Encinitas resident Kent Menendez practices at Encinitas Ranch Golf Course before taking on 18 holes with his dad. The Special Olympics golfer has never taken home anything less than gold from the six tournaments in which he’s competed. Photos by Bianca Kaplanek
Cities Encinitas Sports

Gold medals par for the course for Special Olympics golfer

ENCINITAS — Kent Menendez could be on his way to becoming the Michael Phelps of Special Olympics golf.

The 27-year-old Encinitas resident has earned a gold medal in every tournament in which he’s played since he began competing with the organization last year.

Sidelined from playing flag football after breaking a leg bone, Kent Menendez started golfing when he was 8. After he and his dad watched a tournament on TV, they went to the athletic field at Oak Crest Middle School to hit some balls.

Kent Menendez with his gold medals.

“I’ve been doing it ever since,” said Kent Menendez, who’s taken lessons on and off since he was 12 and played on his high school golf team at San Dieguito Academy.

“That was actually a good experience for me,” he said. “I had never done anything like that before. The players were nice, which is a good thing, and it always beats doing school work because I got out of school early if there was a tournament.”

He also liked the requirement to wear team jerseys to school on tournament days.

“The kids in other sports had to wear their team shirts on game day so I felt like I was part of a team,” he said.

Kent Menendez continued golfing after graduating in 2009. His older sister helped connect him with Special Olympics.

After seeing several commercials for the games, Kiffen Rowland, a speech pathologist, did some research and “found out people with all disabilities can join,” Kent Menendez said.

“We’re sorry we found out about it so late,” his father, Daniel Menendez, said. Kent Menendez’s first tournament was in April 2016 at the San Diego Special Olympics at St. Mark Golf Course in San Marcos.

“The night before was nerve-wracking and the day of I had butterflies because I was a little nervous because I didn’t know how I was going to do,” he said. “But after the first hole I said, ‘OK, this is not as bad as I expected.’ I was saying it’s not me against everybody else. It’s me against the course.”

Last month in Long Beach he took home his second consecutive gold medal in the Special Olympics Southern California Summer Games, bringing his total gold medal count to six.

Kent Menendez credits his achievements to patience and his coach, Rob Faber.

“He helped me with my swing, how to finish a certain way on my follow-through and my head game,” Kent Menendez said. “If you hit a bad shot you can’t let it get to you. You’ve got to just put it behind you. You can’t let it wreck your round because it can do that.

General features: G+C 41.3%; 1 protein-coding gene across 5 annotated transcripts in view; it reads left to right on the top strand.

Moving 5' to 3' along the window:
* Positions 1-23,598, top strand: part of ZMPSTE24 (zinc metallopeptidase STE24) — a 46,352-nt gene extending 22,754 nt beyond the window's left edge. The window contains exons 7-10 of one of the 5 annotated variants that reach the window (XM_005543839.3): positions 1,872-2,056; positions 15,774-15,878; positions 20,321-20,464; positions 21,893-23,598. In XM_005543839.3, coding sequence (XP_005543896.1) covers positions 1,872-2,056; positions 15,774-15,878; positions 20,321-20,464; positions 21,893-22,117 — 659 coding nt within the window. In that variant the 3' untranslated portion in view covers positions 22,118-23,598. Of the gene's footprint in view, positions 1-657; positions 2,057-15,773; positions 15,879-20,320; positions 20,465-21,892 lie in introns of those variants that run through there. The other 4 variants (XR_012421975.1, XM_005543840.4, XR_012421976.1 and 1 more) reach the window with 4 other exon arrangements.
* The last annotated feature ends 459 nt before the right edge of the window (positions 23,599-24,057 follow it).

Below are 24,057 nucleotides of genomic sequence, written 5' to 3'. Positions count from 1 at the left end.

“When you hit a bad shot or a bad hole and then you get real upset, you can’t concentrate and do good on the entire round after that,” he added. “So he taught me to calm down and when I hit a bad shot to not let it get to me. I tell myself I won’t get down and then I just try to do good on the next round.”

Once a week at Encinitas Ranch Golf Course, Kent Menendez works with Faber then plays 18 holes with his dad, who coaches other Special Olympic golfers.

“His life has changed,” Kent Menendez said about his father. “He loves working with the kids and he jokes around with the other coaches. It’s a family.”

Kent Menendez is inspired by his dad for reasons other than golf. His mother, Tammy, passed away when he was 13, leaving Daniel Menendez as a single dad, raising two teenagers.

“I don’t know how he’s done it,” Kent Menendez said. “He’s done a good job.”

He was born with an intellectual disability and deals with auditory and cognitive processing issues and a communication disorder. He was diagnosed with attention deficit hyperactivity disorder at 5.

He claims he used to be shy, but the sport has helped with that, according to his father.

“It’s a good example of what golf can do to grow a person,” Daniel Menendez said. “You learn manners, patience and when you play they usually team you with a stranger. So you get to work on socialization skills.”

He said when they are paired with people who have never played Encinitas Ranch before his son is their guide, offering tips on certain holes because he knows the course so well.

When he’s not golfing, the younger Menendez works as a donation center attendant for Goodwill Industries, a job he’s held for the past five years.

He was selected as the only San Diego golfer to compete in the 2018 Special Olympics USA Games in Seattle next July.

“That’s going to be more challenging because that’s people from all over,” he said. His goal after that is to play in the 2019 World Summer Games in Abu Dhabi, United Arab Emirates.

He hasn’t calculated his handicap but shoots between 85 and 93 on 18 holes. Special Olympic play is 9 holes.

Whether his medal count someday equals the 28 won by Phelps remains to be seen. But his passion for the game will keep him on course.

“Without golf I don’t know what I would be doing,” Kent Menendez said. “I’ve been playing for almost 20 years. There’s nothing I want to do besides that. And since my dad’s been doing it, too, I can play with him.

“When I’m on the course I just feel free,” he added. “There’s no one telling me what to do. It’s just me against the course. It’s just been real good to me.”